Can you tell us a bit about your background?
I come from a really mixed background before I ended up in art and research, but it’s always been about crossing boundaries and collaborating with different kinds of people. I did a PhD at Cambridge University helping robots to see shapes. I loved talking to mathematicians about how they describe shapes and turning that into pictures I could see on the computer so I could understand them better.
I then went to Edinburgh University where I helped set up the Edinburgh Virtual Environment Centre. We had all kinds of technology to capture 3D models of objects, places and people. Once we scanned a knight in armour on a tomb and brought him to life with motion capture of a real swordsman. I then worked between Edinburgh College of Art and Edinburgh University on all sorts of interesting projects with artists, designers, architects and dancers developing new forms of creative technology. My research interest is how these collaborations can be made to happen and how we can help people to us digital technology to explore and change the world around them for themselves.
How did you get involved with FACT, and now FACTLab?
I arrived in Liverpool about 18 months ago to take up an exciting post between FACT and Liverpool School of Art and Design at John Moore’s University. It is one of three ‘Inspire’ posts, the others being with Tate Liverpool and Liverpool Biennial. The idea is to make a new way of working between a University and an arts organisation, which is very close. We split our time 50-50 in the University and the arts organization and so can really get involved deeply at a practical level. FACTLab comes out of new ideas of how arts organisations can work with the public and create art in new ways.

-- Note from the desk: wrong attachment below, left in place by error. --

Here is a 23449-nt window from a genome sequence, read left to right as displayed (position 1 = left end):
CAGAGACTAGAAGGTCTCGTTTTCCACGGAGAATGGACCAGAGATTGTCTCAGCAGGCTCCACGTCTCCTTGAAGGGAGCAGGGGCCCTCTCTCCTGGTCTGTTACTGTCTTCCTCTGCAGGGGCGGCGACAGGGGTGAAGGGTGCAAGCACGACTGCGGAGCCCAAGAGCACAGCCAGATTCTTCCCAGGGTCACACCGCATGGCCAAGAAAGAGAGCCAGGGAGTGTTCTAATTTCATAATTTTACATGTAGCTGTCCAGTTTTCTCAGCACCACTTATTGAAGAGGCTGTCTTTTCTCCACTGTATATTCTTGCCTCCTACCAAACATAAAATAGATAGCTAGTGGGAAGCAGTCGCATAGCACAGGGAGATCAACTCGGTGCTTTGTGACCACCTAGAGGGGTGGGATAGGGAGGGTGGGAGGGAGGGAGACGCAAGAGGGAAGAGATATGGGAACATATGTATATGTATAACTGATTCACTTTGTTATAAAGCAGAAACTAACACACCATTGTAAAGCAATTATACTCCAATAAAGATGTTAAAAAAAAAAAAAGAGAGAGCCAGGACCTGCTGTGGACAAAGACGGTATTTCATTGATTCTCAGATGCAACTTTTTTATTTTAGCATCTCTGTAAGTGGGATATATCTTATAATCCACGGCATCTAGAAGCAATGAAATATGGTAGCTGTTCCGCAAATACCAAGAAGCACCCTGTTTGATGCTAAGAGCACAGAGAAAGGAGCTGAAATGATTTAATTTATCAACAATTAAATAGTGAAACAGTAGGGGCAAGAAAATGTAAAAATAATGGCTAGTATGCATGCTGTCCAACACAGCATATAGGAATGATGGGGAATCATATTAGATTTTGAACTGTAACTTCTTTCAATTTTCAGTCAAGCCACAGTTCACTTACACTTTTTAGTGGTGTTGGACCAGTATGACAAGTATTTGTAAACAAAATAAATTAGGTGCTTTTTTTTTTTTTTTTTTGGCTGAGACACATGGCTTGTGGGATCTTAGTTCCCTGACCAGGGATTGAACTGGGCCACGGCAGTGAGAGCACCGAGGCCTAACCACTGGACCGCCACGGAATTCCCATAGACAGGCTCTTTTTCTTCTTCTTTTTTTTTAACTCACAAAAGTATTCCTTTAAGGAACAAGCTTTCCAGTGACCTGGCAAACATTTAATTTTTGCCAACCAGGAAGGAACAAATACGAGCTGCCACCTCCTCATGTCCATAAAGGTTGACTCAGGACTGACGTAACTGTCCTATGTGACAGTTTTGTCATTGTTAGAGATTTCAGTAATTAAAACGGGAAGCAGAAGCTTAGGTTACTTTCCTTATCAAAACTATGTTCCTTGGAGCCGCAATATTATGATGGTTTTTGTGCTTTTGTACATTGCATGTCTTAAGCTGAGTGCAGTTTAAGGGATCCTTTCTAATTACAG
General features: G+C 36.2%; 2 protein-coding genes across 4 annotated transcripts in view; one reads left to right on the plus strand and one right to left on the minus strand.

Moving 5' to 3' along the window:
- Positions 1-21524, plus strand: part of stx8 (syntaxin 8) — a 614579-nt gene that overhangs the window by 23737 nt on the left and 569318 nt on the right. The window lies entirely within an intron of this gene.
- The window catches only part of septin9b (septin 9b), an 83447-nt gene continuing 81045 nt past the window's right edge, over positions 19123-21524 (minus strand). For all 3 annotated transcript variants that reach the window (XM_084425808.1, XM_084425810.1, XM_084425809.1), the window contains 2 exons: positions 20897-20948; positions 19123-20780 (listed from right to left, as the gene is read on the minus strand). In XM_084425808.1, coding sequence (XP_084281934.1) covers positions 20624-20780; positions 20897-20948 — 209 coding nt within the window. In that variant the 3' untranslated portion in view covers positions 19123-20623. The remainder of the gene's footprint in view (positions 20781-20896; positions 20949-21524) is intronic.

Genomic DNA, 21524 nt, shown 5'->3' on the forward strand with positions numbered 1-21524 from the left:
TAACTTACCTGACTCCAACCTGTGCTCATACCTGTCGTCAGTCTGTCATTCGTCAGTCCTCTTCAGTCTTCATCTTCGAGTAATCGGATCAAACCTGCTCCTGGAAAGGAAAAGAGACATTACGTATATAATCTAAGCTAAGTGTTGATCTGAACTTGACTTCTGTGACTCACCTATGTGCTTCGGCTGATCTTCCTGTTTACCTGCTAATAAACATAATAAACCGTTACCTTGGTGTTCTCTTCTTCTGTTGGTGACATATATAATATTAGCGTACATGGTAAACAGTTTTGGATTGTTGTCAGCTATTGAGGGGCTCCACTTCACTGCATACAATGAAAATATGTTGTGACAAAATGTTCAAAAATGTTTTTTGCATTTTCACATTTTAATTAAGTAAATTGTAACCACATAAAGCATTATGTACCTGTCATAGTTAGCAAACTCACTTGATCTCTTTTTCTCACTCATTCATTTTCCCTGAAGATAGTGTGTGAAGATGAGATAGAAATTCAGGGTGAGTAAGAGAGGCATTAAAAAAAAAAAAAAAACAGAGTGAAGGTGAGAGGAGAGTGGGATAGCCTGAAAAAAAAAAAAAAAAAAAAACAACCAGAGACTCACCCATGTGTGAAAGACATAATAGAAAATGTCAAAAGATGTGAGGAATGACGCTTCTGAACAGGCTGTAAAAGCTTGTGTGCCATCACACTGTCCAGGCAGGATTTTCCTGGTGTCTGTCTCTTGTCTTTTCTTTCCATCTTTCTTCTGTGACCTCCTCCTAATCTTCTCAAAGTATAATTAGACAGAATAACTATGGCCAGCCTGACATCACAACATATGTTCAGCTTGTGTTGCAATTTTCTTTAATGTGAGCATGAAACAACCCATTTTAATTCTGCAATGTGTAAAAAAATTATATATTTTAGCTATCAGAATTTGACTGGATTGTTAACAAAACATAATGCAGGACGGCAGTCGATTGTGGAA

What do you hope the project will achieve?
FACTLab is a pilot project. It’s a short practically-focused trial of new way of working with the public and making art in-house. We want people to see how artists work and talk to them. We also want to give people a chance to get involved and learn how to use these technologies for themselves, even if they have no prior experience. Another important goal is to build a grass roots community of artists, developers and public that are interested in this space.
What do you think will be the most exciting part of the project for visitors?
The most exciting bit for visitors is you can see stuff going on and, if you want, get involved! Its not just a bunch of stuff in a room. Its about seeing the process and talking to the artists and maybe even having a go doing something like a workshop.
What's different about FACTLab - have any other organisations attempted anything like this before?
There is a very interesting change going on across the world where arts organisations are moving from a model of just showing art in white rooms to acting as centres for action, exploration and innovation. FACT is right at the forefront of this change and FACTLab is our way of exploring this space. FACT and LJMU are recognized as leaders in this new approach, spreading the best practice of what we have learnt. FACT, aided by LJMU, is unique in combining an embedded researcher with in-house artist/developers, world class artists and deep and authentic community engagement.
What's next - will FACTLab continue after Build Your Own?
Yes it will continue. In the short term we will have a look at how things went in this small trial and see what lessons that can be learned. Physically, FACTLab will stay on in different spaces and become mobile so we can take it outside. Longer term we look at the bigger picture of how ideas like FACTLab can demonstrate and enhance the key importance of the arts sector as a site of creativity, insight, innovation and contact with the public.
FACTLab is part of Build Your Own: Tools for Sharing and will be open from 4 June. With the support of the Culture Programme of the European Union